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Saddam Hussein has the dubious distinction of being the best-known Middle Eastern dictator. He ruled Iraq from 1979 until his overthrow and capture by a US-led coalition, in 2003.

Born to a peasant family near Tikrit, the teenage Saddam immersed himself in the anti-British, Arab nationalist ideology of the day. Failing to complete high school, Saddam joined the Ba'ath Party in Baghdad, who were plotting to assassinate Prime Minister Abdel-Karim Qassem. The plan failed and Saddam fled across the desert on a donkey to Egypt.

Four years later in 1963, the Ba'ath Party did overthrow Qassem, Saddam returned home and started to push for power, but within months there was a counter-coup.

Jailed until the Ba'athists siezed power again in 1968, Saddam worked as a henchman for his distant relative, Hassan Al-Bakr, the new Iraqi president and chairman of the Revolutionary Council. Saddam rose to Vice-President and began "purifying" the government: all dissidents were imprisoned, tortured or executed.

Saddam forced the ailing President to retire a decade later, and had himself sworn in as leader of the republic. To ensure his control, Saddam ordered the execution of dozens of top ranking soldiers.

In an attempt to wrest the Shatt-al-Arab waterway from Iran, Saddam, armed by the West, declared war on Tehran in 1980. The battle ended in a stalemate, eight years later, with an estimated one million declared dead.

Thwarted in expanding Iraq’s influence to the east, Saddam claimed Kuwait as the 19th province of Iraq, citing historical justification,

His soldiers crossed the Kuwaiti border in August 1990, only to be bombed into retreat by a huge US-led coalition four months later. The campaign was known as Desert Storm.

With the tacit encouragement of Washington, the Iraqi Shia and the Kurds rebelled against Saddam. The dissenters were massacred by Saddam’s military, and the US reneged on its pledge to support the uprising.

Since the international coalition did not attempt to topple Saddam, his regime continued to brutally suppress Kurds and Shiites. Although Saddam survived attempted coups in 1992 and 1993, and a major defection in 1995, UN sanctions hurt Iraq and prevented its resurgence as a power in the Gulf.

However, the United Nations failed to compel Saddam to comply with a string of special resolutions obliging Iraq to destroy its nuclear, chemical and biological stockpiles and research facilities under supervision.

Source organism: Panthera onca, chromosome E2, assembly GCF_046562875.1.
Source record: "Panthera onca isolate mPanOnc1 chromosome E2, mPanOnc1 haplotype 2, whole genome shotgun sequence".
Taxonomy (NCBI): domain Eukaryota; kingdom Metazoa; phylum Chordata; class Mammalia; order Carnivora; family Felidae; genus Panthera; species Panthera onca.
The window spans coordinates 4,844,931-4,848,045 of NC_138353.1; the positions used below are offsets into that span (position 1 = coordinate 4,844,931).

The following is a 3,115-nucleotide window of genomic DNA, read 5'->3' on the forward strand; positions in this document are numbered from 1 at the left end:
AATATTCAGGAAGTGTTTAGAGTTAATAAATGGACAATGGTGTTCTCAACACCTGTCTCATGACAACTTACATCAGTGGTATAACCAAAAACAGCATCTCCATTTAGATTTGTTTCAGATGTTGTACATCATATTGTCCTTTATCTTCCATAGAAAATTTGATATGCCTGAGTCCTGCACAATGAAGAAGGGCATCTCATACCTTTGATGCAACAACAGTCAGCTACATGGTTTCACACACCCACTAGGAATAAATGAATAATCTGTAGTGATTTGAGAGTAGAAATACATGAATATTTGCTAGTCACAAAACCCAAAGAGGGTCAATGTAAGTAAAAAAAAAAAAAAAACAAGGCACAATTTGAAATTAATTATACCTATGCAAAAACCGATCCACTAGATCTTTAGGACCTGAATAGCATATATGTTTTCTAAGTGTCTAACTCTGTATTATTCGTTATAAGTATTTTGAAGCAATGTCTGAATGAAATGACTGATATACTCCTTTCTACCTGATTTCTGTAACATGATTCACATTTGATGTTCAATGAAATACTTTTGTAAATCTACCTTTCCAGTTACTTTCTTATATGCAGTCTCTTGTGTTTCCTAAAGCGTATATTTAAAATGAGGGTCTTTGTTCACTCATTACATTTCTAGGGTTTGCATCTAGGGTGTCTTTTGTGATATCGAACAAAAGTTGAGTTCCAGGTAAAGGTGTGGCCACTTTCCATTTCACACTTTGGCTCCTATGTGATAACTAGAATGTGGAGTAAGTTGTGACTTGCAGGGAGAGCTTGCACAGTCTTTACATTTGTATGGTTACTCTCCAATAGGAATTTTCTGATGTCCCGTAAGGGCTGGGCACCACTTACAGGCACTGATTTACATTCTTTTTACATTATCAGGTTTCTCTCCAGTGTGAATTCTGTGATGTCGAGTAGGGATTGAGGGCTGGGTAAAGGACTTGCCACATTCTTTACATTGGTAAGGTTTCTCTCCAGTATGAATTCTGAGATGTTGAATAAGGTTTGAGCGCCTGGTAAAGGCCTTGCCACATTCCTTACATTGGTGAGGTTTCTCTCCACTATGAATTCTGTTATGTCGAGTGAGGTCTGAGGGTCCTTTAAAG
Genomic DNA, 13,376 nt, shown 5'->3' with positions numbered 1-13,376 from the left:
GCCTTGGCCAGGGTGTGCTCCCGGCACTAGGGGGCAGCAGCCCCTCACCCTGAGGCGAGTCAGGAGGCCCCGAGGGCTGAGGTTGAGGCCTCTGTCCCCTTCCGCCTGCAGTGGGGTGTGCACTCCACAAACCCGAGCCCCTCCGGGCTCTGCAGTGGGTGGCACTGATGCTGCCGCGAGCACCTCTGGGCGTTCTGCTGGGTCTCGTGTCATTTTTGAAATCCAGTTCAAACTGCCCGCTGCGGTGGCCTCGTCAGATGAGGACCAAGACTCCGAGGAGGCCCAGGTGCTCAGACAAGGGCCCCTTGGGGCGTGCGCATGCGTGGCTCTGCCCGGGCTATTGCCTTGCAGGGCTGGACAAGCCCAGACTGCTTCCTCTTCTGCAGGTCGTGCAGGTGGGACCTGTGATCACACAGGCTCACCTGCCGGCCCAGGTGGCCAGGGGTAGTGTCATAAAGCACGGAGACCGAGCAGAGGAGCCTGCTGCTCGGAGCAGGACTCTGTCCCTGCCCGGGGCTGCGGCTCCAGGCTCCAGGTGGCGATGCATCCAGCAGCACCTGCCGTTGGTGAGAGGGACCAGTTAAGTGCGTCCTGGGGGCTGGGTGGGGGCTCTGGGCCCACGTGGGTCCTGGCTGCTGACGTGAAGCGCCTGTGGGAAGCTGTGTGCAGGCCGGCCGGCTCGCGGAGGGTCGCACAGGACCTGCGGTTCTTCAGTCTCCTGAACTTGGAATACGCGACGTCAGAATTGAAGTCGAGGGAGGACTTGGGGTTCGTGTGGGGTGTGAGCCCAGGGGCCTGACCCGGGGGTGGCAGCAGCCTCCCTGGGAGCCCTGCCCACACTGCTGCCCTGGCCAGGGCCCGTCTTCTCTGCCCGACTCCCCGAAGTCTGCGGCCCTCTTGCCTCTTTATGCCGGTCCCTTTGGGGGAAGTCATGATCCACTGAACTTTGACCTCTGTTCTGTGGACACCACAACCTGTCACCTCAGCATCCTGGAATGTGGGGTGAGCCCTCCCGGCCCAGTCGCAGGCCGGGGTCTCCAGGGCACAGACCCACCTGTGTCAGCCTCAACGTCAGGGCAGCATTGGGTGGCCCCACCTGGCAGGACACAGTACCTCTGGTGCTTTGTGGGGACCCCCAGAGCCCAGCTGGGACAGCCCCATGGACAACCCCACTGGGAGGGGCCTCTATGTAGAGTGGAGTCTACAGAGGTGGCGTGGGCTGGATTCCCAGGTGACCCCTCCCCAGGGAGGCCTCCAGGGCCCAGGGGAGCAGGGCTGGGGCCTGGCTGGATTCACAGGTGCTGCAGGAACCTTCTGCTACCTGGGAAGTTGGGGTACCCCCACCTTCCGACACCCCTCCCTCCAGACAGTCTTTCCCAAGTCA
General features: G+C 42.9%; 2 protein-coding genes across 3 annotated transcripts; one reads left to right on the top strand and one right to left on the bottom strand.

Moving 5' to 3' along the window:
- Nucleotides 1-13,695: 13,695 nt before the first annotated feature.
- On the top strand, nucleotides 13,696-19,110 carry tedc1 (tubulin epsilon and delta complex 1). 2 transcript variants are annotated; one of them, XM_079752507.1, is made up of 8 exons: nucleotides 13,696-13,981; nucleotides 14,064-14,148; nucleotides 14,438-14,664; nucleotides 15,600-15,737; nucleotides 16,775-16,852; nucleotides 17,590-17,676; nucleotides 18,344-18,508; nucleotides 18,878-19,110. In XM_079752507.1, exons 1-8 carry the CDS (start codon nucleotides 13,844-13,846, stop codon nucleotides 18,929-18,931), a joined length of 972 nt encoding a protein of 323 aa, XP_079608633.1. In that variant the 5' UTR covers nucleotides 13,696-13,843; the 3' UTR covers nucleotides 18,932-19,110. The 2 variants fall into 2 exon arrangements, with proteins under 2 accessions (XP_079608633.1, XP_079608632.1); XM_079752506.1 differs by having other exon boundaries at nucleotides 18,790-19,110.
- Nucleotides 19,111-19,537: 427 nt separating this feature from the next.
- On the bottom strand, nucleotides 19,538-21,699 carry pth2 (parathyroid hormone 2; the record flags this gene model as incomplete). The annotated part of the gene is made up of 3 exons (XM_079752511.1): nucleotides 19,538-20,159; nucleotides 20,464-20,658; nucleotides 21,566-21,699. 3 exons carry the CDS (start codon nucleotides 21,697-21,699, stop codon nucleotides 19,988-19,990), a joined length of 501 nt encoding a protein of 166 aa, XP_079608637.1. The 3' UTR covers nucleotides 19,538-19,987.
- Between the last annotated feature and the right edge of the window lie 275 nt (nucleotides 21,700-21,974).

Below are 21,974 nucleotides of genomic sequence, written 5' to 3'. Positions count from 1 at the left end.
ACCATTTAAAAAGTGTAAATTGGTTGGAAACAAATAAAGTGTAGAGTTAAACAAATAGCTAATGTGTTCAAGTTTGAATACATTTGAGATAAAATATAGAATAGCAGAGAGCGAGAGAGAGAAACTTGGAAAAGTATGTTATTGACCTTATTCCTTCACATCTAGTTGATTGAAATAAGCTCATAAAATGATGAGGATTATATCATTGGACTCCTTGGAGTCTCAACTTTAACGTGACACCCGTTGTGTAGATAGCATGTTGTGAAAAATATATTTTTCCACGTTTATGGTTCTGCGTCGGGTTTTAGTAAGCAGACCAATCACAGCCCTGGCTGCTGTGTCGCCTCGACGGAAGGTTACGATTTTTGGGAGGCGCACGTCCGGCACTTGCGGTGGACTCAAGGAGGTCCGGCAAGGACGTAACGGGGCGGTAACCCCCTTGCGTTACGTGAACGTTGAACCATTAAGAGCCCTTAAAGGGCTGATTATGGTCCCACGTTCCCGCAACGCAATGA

During the 1990s, Saddam repeatedly challenged the Security Council over the implementation of these resolutions, never giving an inch strategically but always leaving enough wriggle room for last-minute tactical concessions when confronted with the threat of force.

Things came to a head after the 9/11 terrorist attacks. Though the US administration refrained from linking Saddam directly to the atrocity, it made the Iraqi leader, who applauded the attacks as a heroic act, a central target of President Bush's “war on terrorism.”

How did Saddam Hussein lose power?

In November 2002, the UN passed Resolution 1441 which charged Iraq of violating Security Council resolutions regarding non-conventional disarmament and warned that Iraq “will face serious consequences as a result of its continued violation of its obligations.”

As Saddam continued to defy the warnings, the United States - together with a number of key allies - launched an attack which quickly toppled Iraq's Ba'athist regime. Saddam himself managed to escape and to remain in hiding for some time, but was eventually captured and put in prison pending a war crimes trial by the first democratically elected government in Iraq's history.

On November 5, 2006, Saddam Hussein was found guilty of crimes against humanity and sentenced to death by hanging. Saddam's half brother, Barzan Ibrahim, and Awad Hamed al-Bandar, head of Iraq's Revolutionary Court in 1982, were convicted of similar charges as well.

The verdict and sentencing were both appealed but subsequently affirmed by Iraq's Supreme Court of Appeals. On 30 December 2006, Saddam was hanged.


It was on 5 November 2006 that Saddam Hussein was sentenced to death. On New Year’s Eve of that year, he was led to the gallows by a jeering, taunting crowd, his final moments caught on mobile phone footage that went viral online. How had a man who’d once dominated his nation like some all-powerful medieval king, who’d build dozens of personal palaces and signed death warrants with a Cartier pen, been brought to such a pitiful end?